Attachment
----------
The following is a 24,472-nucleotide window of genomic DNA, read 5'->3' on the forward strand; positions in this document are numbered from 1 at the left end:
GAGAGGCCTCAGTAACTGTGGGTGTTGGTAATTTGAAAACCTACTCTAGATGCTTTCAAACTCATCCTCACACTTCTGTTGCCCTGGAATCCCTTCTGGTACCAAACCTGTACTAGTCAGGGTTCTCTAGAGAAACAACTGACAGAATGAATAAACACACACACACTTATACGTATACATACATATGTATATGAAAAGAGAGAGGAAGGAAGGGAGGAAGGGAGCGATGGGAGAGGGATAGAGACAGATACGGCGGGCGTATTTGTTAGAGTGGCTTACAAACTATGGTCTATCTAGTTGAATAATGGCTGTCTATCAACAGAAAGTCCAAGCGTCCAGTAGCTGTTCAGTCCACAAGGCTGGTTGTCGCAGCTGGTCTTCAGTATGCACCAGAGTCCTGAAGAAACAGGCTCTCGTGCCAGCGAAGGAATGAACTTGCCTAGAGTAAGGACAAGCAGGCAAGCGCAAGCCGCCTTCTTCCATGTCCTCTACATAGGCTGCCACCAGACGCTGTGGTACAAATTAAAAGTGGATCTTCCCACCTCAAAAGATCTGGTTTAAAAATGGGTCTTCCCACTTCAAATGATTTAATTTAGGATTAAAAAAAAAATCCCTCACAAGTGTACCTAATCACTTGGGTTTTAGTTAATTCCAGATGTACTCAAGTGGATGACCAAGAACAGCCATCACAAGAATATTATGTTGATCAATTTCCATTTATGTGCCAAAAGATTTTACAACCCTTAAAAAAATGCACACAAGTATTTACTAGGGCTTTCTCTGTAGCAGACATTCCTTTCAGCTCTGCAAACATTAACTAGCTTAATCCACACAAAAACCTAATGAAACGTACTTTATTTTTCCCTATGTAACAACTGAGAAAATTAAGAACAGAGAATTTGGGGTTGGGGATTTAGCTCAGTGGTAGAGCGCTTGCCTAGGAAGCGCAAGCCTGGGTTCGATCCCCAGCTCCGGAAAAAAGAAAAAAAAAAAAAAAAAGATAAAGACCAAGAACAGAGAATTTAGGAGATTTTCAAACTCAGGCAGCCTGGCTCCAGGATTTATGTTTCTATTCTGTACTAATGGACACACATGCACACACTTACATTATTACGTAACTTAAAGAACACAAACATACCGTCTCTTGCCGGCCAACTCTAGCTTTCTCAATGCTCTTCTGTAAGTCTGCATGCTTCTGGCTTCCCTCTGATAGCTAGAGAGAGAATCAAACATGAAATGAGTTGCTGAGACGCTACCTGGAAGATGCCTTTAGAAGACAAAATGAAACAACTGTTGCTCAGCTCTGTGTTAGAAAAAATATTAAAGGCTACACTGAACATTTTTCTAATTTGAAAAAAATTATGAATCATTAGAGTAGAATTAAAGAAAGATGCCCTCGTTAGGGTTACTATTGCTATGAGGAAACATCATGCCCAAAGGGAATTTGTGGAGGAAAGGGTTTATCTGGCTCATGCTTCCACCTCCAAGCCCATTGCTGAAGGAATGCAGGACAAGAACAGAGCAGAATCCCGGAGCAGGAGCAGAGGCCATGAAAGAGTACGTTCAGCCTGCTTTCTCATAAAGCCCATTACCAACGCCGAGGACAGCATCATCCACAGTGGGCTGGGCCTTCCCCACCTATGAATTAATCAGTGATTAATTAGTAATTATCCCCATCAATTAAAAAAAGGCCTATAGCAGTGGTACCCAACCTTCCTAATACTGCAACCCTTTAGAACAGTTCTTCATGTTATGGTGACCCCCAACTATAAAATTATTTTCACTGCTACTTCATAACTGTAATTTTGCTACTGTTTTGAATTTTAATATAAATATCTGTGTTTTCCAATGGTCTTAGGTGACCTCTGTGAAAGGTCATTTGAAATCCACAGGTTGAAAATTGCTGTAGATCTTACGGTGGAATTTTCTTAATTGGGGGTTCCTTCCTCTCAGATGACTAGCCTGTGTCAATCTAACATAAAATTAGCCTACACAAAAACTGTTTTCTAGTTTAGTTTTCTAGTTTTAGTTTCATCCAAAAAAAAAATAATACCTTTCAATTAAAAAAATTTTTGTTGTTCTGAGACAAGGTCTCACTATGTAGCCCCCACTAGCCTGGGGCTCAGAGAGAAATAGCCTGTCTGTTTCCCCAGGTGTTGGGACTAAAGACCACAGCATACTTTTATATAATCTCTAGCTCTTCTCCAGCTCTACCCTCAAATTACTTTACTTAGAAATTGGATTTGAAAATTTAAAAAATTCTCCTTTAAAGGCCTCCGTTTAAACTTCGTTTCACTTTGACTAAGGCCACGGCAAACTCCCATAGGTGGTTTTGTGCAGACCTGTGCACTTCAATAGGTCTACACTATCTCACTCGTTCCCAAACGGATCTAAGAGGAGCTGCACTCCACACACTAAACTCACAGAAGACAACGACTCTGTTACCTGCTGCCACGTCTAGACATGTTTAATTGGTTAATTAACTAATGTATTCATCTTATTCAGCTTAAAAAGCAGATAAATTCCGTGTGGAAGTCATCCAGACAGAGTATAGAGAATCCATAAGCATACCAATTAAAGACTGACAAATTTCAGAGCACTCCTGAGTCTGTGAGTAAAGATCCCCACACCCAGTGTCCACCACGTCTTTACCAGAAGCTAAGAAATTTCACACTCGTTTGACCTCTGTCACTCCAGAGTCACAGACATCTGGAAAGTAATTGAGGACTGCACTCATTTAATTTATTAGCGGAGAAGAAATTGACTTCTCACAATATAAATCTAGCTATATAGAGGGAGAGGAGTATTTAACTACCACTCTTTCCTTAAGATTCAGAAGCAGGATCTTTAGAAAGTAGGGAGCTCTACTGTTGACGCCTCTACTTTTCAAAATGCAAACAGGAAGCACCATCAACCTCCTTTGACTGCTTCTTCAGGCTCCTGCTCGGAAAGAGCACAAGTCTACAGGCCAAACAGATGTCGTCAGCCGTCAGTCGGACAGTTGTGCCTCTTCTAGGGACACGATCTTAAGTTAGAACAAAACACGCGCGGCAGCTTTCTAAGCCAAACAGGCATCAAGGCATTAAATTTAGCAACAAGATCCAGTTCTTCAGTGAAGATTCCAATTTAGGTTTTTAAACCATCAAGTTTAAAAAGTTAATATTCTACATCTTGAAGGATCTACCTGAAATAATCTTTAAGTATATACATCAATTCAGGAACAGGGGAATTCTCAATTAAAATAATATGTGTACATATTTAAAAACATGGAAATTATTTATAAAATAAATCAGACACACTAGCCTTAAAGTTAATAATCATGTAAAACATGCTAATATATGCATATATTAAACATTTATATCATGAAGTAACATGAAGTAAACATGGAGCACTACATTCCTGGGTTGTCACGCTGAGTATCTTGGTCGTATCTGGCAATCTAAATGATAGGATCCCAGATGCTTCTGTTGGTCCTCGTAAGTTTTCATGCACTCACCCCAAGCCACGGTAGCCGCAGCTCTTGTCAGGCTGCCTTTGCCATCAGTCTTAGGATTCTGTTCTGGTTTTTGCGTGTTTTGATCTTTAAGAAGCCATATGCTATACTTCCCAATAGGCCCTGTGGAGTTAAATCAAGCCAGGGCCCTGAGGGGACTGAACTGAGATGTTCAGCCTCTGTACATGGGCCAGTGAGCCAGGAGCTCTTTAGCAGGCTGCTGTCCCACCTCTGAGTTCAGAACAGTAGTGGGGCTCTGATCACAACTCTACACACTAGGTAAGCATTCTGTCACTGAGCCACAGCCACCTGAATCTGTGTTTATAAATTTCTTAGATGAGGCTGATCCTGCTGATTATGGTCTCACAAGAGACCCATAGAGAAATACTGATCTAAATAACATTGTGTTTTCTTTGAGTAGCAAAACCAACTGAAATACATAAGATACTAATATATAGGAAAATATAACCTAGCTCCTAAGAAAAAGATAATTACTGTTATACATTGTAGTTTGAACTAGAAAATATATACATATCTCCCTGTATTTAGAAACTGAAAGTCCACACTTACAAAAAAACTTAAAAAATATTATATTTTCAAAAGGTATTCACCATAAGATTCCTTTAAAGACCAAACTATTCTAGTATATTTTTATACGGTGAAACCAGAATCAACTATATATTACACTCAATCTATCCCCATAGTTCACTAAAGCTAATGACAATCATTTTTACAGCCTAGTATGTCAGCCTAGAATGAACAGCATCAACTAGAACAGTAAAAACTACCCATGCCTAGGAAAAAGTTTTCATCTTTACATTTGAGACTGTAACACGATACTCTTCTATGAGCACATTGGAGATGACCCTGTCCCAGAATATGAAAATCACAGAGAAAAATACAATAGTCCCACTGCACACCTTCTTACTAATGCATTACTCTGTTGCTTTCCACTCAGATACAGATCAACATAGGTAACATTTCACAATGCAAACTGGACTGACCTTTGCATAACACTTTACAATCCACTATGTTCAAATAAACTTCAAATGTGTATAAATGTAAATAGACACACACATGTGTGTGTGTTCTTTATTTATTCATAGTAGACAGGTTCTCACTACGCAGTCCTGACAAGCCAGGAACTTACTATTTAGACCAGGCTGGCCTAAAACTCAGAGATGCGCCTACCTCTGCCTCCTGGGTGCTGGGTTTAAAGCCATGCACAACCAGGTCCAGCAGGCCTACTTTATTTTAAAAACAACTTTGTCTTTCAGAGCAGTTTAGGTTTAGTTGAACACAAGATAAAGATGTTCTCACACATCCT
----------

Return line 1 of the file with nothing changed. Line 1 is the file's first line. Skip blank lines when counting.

The following is a 24,472-nucleotide window of genomic DNA, read 5'->3' on the forward strand; positions in this document are numbered from 1 at the left end: